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Saturday, December 10, 2011

A Mako Shark Meets A Real Mako Shark In Atlanta


By Miguel Caparros 
Oceans & Autos Classic Car Show. Maintaining the aquarium is a very expensive proposition, specially the largest aquarium that is located 200 miles from the ocean. The 2nd annual fund raiser was slightly smaller than the first but more than made up with quality. Rick Fairbanks organizer of the event was successful in getting Chevrolet to send one of their most famous show cars out of their collection, The Corvette Mako Shark. There is much bad information on the net about who designed the 1963 Sting Ray. Let us put it to rest here! Peter Brock was the designer of the 1957 Sting Ray, that is right, 1957.  He was the youngest designer at GM at the time. Bill Mitchell, Vice President of GM styling and Larry Shinoda mentored the youngster, but it was Peter who designed the iconic shape of the Corvette.  Installed on the chassis of the SS XP64 Corvette Endurance racer of 1956, Yes Matilda that is correct, Chevrolet wanted to race directly against the Europeans at Sebring. The car was never sorted out and it broke after 23 laps of the 1957 Running of the 12 hours of Sebring. Right at about the same time GM management thought it would be a good thing to ban the Corporation from racing. So Bill Mitchel who was an accomplished amateur racer snag the SS Chassis, and in secret put the young Peter Brock to create and build a revolutionary body for the finest GM technology hidden under what would become the shape of the 1963 Sting Ray. Now I will get off my Peter Brock Pulpit (your welcomed Peter). Yes Larry Shinoda gets credit for the Mako Shark show car. Based on a 1961 Corvette it definitely created a stir about what the next Corvette would look like.  By the time the time the Mako Shark hit the show circuit the production designs for the Sting Ray were already done. Where the Sting Ray race car was just that, the Mako Shark was actually something people could touch and feel and it had an actual interior. The original incarnation of the Mako Shark was all silver and had a clear twin bubble top, one of Bill Mitchell's favorite elements that he considered the future. Bill Mitchell wanted to freshen up the Mako Shark for 1967 and as the story goes, He ordered the paint department to paint the car to match the Marlin hanging on his office door. The rejuvenated Mako Shark and the Mako II gave hints of the upcoming release of the 1968 Corvette.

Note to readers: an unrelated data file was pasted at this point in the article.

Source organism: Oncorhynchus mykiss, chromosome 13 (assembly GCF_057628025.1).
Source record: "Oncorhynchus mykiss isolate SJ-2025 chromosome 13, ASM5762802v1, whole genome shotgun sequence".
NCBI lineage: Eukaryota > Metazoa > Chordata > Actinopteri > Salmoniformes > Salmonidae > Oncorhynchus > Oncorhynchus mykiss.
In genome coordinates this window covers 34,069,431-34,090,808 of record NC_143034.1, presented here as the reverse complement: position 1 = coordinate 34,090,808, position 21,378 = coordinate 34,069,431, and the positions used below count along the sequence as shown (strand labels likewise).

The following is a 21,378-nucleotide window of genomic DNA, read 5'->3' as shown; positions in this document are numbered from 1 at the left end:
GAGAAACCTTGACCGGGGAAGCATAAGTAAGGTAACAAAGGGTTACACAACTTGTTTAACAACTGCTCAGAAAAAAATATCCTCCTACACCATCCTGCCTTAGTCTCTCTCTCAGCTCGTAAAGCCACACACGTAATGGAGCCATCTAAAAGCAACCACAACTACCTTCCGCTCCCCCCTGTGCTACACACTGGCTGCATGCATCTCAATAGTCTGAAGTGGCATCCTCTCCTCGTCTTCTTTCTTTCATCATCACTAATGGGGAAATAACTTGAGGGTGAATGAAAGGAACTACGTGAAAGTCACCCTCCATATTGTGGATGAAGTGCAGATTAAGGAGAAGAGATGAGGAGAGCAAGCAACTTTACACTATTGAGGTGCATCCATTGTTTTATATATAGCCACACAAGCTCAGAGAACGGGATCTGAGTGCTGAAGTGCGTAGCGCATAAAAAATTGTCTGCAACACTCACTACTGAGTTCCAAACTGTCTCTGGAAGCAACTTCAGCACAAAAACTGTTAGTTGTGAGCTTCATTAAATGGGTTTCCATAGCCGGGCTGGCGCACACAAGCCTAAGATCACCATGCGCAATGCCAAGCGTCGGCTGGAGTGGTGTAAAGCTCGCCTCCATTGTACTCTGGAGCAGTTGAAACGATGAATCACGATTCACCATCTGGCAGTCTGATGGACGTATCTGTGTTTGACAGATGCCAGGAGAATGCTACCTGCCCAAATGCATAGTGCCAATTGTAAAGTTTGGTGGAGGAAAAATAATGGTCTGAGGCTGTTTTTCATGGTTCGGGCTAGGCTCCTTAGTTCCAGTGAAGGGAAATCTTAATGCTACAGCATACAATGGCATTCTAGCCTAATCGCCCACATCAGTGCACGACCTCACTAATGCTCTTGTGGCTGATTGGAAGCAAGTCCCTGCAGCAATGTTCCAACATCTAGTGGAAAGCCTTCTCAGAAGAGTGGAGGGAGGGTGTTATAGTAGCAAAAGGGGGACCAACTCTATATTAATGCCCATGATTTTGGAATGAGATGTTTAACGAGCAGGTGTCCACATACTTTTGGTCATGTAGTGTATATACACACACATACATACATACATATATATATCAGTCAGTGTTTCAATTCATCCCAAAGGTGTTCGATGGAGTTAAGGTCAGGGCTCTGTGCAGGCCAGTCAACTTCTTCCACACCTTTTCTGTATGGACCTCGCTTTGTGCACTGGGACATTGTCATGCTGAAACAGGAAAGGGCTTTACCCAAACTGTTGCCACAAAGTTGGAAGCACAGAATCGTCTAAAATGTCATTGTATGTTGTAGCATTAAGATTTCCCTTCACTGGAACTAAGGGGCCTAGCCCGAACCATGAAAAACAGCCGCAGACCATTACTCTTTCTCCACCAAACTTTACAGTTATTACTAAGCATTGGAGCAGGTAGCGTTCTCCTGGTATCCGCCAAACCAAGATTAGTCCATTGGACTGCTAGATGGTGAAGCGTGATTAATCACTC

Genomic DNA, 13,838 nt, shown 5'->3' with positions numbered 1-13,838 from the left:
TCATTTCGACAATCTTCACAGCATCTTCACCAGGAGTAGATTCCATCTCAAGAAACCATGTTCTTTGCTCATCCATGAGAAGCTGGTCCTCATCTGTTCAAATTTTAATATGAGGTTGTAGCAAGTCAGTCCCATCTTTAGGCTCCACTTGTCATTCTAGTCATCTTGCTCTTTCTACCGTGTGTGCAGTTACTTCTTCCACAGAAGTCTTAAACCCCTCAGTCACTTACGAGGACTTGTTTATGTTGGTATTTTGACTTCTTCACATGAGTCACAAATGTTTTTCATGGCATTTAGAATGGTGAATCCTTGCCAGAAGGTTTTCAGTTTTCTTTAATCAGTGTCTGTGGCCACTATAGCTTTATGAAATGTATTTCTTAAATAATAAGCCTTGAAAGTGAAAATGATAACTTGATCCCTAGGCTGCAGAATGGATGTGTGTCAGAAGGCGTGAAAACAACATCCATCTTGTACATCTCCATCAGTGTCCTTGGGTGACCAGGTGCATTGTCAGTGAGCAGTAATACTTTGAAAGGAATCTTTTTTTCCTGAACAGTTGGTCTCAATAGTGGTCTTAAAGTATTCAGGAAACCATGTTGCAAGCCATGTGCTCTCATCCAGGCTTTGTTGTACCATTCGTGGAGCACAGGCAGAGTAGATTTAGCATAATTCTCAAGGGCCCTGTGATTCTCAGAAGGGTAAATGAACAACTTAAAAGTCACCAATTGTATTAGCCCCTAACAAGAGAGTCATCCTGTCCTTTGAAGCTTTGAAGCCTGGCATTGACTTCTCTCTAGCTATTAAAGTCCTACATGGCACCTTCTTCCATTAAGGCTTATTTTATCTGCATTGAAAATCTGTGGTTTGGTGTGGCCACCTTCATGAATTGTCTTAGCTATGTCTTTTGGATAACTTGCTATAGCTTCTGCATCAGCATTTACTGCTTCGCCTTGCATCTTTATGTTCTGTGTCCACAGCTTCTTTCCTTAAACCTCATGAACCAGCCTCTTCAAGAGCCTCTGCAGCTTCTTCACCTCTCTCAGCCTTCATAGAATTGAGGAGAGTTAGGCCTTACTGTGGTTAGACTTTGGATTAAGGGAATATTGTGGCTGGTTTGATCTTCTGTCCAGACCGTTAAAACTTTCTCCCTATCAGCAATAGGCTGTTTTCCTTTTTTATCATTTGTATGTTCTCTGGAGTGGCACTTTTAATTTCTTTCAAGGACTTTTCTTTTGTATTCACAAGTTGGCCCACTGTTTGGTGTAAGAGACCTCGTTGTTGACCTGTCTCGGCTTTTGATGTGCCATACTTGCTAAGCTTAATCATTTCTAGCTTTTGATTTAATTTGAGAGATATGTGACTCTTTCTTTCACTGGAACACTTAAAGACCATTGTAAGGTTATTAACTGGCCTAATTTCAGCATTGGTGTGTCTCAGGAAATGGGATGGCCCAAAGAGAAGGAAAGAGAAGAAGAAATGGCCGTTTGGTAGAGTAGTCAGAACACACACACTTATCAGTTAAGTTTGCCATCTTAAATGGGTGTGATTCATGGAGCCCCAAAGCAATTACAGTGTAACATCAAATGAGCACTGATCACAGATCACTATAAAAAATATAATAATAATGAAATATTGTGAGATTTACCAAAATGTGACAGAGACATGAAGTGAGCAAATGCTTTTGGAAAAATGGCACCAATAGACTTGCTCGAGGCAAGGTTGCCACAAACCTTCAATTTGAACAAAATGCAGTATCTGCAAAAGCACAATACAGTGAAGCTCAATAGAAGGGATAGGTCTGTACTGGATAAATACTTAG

One of the rare cars that made its appearance at the Aquarium is one that is near to my heart as my father had the identical car new in 1955. Studebaker emerged from WWII and was not able to get up and running and share in the post war boom. Although ahead of GM, Ford and Chrysler in producing modern trend setting designs and beating every one of its competitors to produce the first Modern over head valve V8, Studebaker faced a price war between GM and Ford with the highest cost in the industry. The Studebaker brand goes all the way back to 1852 and was originally a producer of wagons for farmers, miners, the military and the famous Conestoga wagon that settled the west. They first produced electric cars in 1902 and then gas powered in 1904. By the time 1955 came about Studebaker was in financial trouble, The Raymond Lowey designed cars of 1953 were low aerodynamic and looked way into the future of the automobile. But they faced a price disadvantage due to the fore mentioned price war. The President line was Studebaker's top of the line and the Speedsters was the trend leader that created a personal luxury American sports coupe. With unique trim and sports car like turned metal dash, the Speedster came fully equip with almost every "option" installed. It looked like a factory built custom car that sat lower and looked wider than its competitors offerring.
Although by 1955 Buick, Olds and Ford had V8's of over 300 cubic inches the Studebaker 232 V8combined with lighter weight and superior aerodynamics could more than keep up on the street and run away and hide in the open road. The Speedster was a one year only model and only 2,215 cars were built. Yet what this car did was set the sporty direction that Studebaker would take, first with the Hawk series and then with the Avanti and the Lark Daytona all who were derivatives of the speedster.
My connection with the speedster goes back to 1955 when my father was replacing his 1951 Fordyllac which had become a bit long in the tooth and was no competition for the factory supported teams from Buick and Mercury in the over the road races such as the Carrera Panamericana. Even giving away 100 cubic inches of engine displacement to its rivals, my father and Studebaker figured that the lighter weight, lower center of gravity and the ability to push less air at speed would be enough to make the Speedster competitive. Almost! Even with factory support it is difficult to beat the odds of superior numbers. Where there was one Studebaker there were 5 factory Buick's and an equal number of Mercury's. Dads Speedster led in many stages and was always a contender but the nature of road racing over secondary and dirt roads means things do break and tires do go flat. The Carrera was cancelled in 1955 but the races went on in other parts of Central America and the Caribbean and specifically in Cuba. in an era where the top speed of most fast cars barely went 120 miles per hour, in one stage the Speedster was clocked at 163 MPH. In today's recreation of the Carrera the stock car of choice is the Studebaker Coupe of 1953-1955, real Speedsters are too rare and expensive.

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